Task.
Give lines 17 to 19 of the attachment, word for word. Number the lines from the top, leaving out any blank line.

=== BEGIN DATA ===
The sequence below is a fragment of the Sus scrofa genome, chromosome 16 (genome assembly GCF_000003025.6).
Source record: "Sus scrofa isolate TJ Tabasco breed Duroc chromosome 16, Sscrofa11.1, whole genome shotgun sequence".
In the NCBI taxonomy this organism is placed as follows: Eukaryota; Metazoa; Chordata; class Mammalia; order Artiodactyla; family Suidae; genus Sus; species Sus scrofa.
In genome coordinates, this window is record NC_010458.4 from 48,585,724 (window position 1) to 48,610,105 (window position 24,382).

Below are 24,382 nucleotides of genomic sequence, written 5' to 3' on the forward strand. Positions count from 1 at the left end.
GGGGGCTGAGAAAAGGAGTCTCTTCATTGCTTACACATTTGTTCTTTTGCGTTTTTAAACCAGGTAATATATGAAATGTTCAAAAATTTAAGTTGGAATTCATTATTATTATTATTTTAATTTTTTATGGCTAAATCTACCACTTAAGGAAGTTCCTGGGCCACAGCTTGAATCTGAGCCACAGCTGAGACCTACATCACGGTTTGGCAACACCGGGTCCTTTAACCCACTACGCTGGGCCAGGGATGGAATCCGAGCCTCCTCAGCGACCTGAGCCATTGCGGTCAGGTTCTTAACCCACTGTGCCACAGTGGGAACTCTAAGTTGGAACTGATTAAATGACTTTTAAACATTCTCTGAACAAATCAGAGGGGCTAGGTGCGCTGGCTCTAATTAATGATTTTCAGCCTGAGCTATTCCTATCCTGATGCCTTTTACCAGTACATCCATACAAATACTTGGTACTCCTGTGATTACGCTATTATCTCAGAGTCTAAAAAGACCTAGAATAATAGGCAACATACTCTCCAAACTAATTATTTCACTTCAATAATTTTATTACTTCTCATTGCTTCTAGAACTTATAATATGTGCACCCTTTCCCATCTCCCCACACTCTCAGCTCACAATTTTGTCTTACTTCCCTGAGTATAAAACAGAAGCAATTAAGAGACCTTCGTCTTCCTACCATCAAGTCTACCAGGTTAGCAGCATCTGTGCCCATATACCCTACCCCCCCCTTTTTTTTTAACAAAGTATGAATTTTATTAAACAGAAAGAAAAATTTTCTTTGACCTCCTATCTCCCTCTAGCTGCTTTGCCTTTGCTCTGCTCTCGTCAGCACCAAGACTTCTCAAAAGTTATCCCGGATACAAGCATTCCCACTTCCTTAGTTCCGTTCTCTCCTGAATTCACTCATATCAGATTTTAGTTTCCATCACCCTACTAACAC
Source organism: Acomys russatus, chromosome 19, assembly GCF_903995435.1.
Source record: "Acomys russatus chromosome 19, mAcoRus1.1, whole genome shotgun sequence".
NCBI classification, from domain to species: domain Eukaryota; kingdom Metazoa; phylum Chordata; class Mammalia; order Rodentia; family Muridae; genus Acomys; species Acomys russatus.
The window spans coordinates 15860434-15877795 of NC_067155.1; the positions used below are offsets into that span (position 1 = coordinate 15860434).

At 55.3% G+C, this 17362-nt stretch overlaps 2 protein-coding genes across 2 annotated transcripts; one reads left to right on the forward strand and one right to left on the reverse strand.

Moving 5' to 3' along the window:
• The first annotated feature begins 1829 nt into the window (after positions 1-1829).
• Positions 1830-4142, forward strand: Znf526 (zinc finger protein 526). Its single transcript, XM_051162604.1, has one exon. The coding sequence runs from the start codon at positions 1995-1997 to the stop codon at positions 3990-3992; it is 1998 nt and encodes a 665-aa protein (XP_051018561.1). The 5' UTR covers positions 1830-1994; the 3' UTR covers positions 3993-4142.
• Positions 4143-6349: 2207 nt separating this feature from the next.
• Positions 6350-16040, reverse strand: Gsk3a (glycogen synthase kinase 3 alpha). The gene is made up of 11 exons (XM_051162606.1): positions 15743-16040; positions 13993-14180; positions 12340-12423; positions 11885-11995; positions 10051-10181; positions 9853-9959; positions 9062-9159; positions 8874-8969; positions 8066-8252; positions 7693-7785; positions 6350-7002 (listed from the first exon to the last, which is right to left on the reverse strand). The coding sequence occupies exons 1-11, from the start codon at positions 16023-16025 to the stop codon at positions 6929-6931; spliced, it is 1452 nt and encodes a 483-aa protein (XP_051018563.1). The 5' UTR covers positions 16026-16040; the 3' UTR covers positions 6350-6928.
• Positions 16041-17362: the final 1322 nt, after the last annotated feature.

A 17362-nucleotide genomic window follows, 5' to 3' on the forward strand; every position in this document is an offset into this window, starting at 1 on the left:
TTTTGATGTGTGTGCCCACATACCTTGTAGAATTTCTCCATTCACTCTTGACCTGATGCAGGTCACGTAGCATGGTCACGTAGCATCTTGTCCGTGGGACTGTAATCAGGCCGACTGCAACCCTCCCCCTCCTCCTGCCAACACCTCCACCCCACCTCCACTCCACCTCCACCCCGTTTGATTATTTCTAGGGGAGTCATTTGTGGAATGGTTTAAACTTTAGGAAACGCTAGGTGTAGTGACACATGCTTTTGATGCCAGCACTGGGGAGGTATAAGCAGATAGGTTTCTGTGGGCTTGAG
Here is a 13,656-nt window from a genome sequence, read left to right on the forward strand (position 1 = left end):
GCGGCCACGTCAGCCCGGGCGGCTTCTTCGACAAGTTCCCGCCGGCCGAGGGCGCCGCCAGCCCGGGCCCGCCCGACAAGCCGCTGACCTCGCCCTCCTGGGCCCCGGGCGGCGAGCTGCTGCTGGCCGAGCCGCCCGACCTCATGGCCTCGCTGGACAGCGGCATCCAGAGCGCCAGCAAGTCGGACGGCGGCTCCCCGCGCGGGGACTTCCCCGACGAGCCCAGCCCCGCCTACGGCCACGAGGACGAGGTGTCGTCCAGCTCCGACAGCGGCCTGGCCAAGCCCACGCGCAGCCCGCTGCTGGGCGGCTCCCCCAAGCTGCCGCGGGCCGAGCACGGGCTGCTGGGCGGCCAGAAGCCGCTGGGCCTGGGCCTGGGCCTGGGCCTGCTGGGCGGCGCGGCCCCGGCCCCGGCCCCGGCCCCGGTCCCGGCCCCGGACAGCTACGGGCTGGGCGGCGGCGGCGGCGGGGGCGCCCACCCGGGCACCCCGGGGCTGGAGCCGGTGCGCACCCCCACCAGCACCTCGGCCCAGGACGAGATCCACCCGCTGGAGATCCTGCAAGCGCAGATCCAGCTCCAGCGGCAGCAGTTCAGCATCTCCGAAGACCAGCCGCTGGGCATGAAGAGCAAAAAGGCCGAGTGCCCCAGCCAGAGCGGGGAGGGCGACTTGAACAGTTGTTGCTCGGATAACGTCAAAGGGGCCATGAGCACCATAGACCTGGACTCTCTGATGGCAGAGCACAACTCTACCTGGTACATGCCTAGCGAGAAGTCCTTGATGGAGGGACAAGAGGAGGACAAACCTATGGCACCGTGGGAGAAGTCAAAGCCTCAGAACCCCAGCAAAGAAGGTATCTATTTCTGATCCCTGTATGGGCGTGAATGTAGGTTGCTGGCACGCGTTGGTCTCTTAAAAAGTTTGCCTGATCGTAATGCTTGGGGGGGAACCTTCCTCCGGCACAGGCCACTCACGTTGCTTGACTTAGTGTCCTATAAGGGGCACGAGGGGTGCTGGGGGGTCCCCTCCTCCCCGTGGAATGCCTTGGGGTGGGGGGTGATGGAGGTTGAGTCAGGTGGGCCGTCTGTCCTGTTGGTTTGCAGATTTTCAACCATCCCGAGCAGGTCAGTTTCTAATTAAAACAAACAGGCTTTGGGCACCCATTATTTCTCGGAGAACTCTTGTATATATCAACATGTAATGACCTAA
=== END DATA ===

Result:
• Positions 16041-17362: the final 1322 nt, after the last annotated feature.

A 17362-nucleotide genomic window follows, 5' to 3' on the forward strand; every position in this document is an offset into this window, starting at 1 on the left:
TTTTGATGTGTGTGCCCACATACCTTGTAGAATTTCTCCATTCACTCTTGACCTGATGCAGGTCACGTAGCATGGTCACGTAGCATCTTGTCCGTGGGACTGTAATCAGGCCGACTGCAACCCTCCCCCTCCTCCTGCCAACACCTCCACCCCACCTCCACTCCACCTCCACCCCGTTTGATTATTTCTAGGGGAGTCATTTGTGGAATGGTTTAAACTTTAGGAAACGCTAGGTGTAGTGACACATGCTTTTGATGCCAGCACTGGGGAGGTATAAGCAGATAGGTTTCTGTGGGCTTGAG